A potential British exit from the European Union should not influence the ongoing negotiations on the EU budget for 2014-2020, according to Janusz Lewandowski, the EU's budget commissioner.
British Prime Minister David Cameron promised a referendum on Britain's EU membership if he is re-elected in 2015, saying he will provide voters with a clear in/out choice.
But the outcome is far from certain and should not derail ongoing talks on the EU's budget for 2014-2020, Lewandowski said on Friday (25 January).
“We need long-term commitment from the UK as a precondition for the budget until 2020. Even with a referendum in 2017, I think we cannot expect an immediate exit, it should be somehow on the horizon 2020,” Lewandowski said, speaking at the European Policy Centre, a Brussels think tank.
London wants to go further and freeze the EU budget at its 2011 level, allowing only an inflationary adjustment that would effectively trim the Commission's budget proposal by €200 billion over the next seven years (2014-2020).
EU national leaders are meeting on 7-8 February in another attempt to reach agreement on the Union’s long-term budget after a first summit failed in November.
Asked about the summit's chances of success, Lewandowski said he expected EU leaders to be “creative” in finding an agreement that Cameron can sell to his Parliament.
“I cannot say precisely how this is feasible, but I do believe Mr Cameron would proclaim the UK has had a big big dominant influence,” Lewandowski said. But he added that there were risks involved and a need for “creativity of how to make it and not destroy [the budget] completely.”
An area where British demands are strongest is the ‘Administration’ chapter, which covers the pay for employees of EU institutions. Lewandowski said London had imposed “sine qua non” conditions for further cuts in that chapter, although administrative costs constitute only 6% of overall EU spending.
The challenge, he said, is not only to finance Europe with less money, but to run it with fewer civil servants, marking "a turning point" for the Brussels-based European institutions.
“For the first time in EU history, we expect the number of posts to decline in 2013,” he said.
The possible outcome
Lewandowski said some countries had insisted heavily on cutting €30 billion more from the last proposal tabled by European Council President Herman Van Rompuy (€973 billion).
“I think this is too much,” the Commissioner said, arguing that more cuts would “destroy the capacity of the EU budget.”
Making his point, Lewandowski stressed that headline budget figures were referring to ceilings of expenditure and that actual spending levels were always lower. In the previous 2007-2013 period, actual spending for each year was around €70 billion lower than provisions, he remarked.
“The multi-annual financial framework is like the limits of your credit card. The actual bill is actually much lower,” he said.
Lewandowski also touched on the issue of national rebates that were granted to a number of countries, including Britain.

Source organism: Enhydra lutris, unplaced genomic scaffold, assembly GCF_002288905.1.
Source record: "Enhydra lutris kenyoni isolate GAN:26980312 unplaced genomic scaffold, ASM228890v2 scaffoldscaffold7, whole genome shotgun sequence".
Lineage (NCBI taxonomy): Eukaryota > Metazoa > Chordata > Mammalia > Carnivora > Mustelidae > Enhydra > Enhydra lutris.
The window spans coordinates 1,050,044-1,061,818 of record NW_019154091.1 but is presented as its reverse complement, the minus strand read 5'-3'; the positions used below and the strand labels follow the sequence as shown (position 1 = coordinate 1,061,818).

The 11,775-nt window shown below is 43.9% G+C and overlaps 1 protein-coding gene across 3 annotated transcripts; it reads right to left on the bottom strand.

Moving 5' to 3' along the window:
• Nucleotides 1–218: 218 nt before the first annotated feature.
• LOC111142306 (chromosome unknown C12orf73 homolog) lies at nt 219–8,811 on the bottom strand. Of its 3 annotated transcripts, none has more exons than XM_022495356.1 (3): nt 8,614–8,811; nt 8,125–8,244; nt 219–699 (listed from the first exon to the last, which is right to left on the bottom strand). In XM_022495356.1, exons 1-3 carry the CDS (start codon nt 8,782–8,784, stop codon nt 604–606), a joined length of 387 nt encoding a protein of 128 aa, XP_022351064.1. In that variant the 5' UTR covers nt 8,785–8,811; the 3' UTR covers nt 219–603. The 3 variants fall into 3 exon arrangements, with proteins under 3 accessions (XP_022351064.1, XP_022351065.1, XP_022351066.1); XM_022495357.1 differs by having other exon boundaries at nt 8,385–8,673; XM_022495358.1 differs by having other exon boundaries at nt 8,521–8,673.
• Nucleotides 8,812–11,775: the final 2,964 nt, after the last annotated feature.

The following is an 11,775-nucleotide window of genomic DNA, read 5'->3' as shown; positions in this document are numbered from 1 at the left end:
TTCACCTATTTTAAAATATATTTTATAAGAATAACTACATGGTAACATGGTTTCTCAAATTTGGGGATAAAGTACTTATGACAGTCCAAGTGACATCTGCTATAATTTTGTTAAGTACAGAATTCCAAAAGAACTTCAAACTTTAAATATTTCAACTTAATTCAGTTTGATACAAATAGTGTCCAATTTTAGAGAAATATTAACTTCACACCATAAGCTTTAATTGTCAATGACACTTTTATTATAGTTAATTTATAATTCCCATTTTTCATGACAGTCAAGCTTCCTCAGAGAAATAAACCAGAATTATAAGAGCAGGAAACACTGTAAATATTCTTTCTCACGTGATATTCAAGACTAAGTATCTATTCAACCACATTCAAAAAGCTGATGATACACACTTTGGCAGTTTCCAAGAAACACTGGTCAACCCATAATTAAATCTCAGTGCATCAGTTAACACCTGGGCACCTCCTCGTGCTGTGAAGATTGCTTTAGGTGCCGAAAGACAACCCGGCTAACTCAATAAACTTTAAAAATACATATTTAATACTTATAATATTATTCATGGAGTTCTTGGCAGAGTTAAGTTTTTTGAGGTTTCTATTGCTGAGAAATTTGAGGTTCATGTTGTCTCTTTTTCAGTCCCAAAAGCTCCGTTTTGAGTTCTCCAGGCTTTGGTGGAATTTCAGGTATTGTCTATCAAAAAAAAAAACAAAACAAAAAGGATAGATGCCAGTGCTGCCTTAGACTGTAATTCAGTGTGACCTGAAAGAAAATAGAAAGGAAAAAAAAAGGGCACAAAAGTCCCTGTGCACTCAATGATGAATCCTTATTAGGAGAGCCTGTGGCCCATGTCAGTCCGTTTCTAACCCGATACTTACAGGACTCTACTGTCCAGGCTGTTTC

Germany, the Netherlands and Sweden all appear on a list drawn up by Van Rompuy as countries that would receive annual refunds of €2.8 billion, €1.15 billion and €325 million respectively. The Commissioner also mentioned Denmark and Austria as other countries asking for rebates, adding that it was not the end of the list.
What will the parliament do?
Lewandowski spoke of the “hypocrisy” of some member countries, which were on the one hand delegating more powers to the EU, and on the other insisting on further cuts to the budget. For the first time, the EU budget will decrease instead of growing, he stressed, despite the fact that the Union had extended its action to new policy areas.
“This is of course not the position of the Commission. There are limits to cuts. And we need the consent of the European Parliament,” he said.
The Parliament has gained influence, Lewandowski noted, and it will be difficult to obtain the minimum of 371 votes to pass the budget with qualified majority. With every billion cut, seven votes are lost in the European Parliament, he said, without elaborating.
Moreover, MEPs will not vote on the budget without passing some additional regulations in related areas, he said. For example, the Parliament will insist that the EU’s unspent money be rolled back into the EU budget, instead of being returned to the member countries according to their share of the total contribution.
Passing the budget through Parliament will therefore take a lot of time even if leaders reach agreement soon, Lewandowski said.
Speaking at the same time in the European Parliament, its President Martin Schulz said MEPs would not hesitate to use recently acquired powers to block spending plans for the next seven years. He also said that in the absence of an agreement of the long-term budget, an annual budget at the level of 2013 spending wouldn't be a bad solution.
Will there be investment-type money?
The Commissioner insisted that until now, the EU had provided the “investment-type of money” that Europe needs in times of crisis for creating growth and jobs.
Taking Hungary as an example, he said that 97% of public investments in 2009-2011 were co-financed by Europe. In Slovakia the percentage was 76%, and for his native Poland 52%, he said.
But Lewandowski insisted that many other regions were dependent on EU financing for more than 50% of their public investments, citing the German region of Schleswig-Holstein as an example.
Perhaps with the exception of Sweden, which can afford fiscal stimulus out of its national budget, the situation is very much the same across the EU, the commissioner said.
- 7-8 Feb.: EU summit expected to reach compromise on the EU budget for 2014-2020.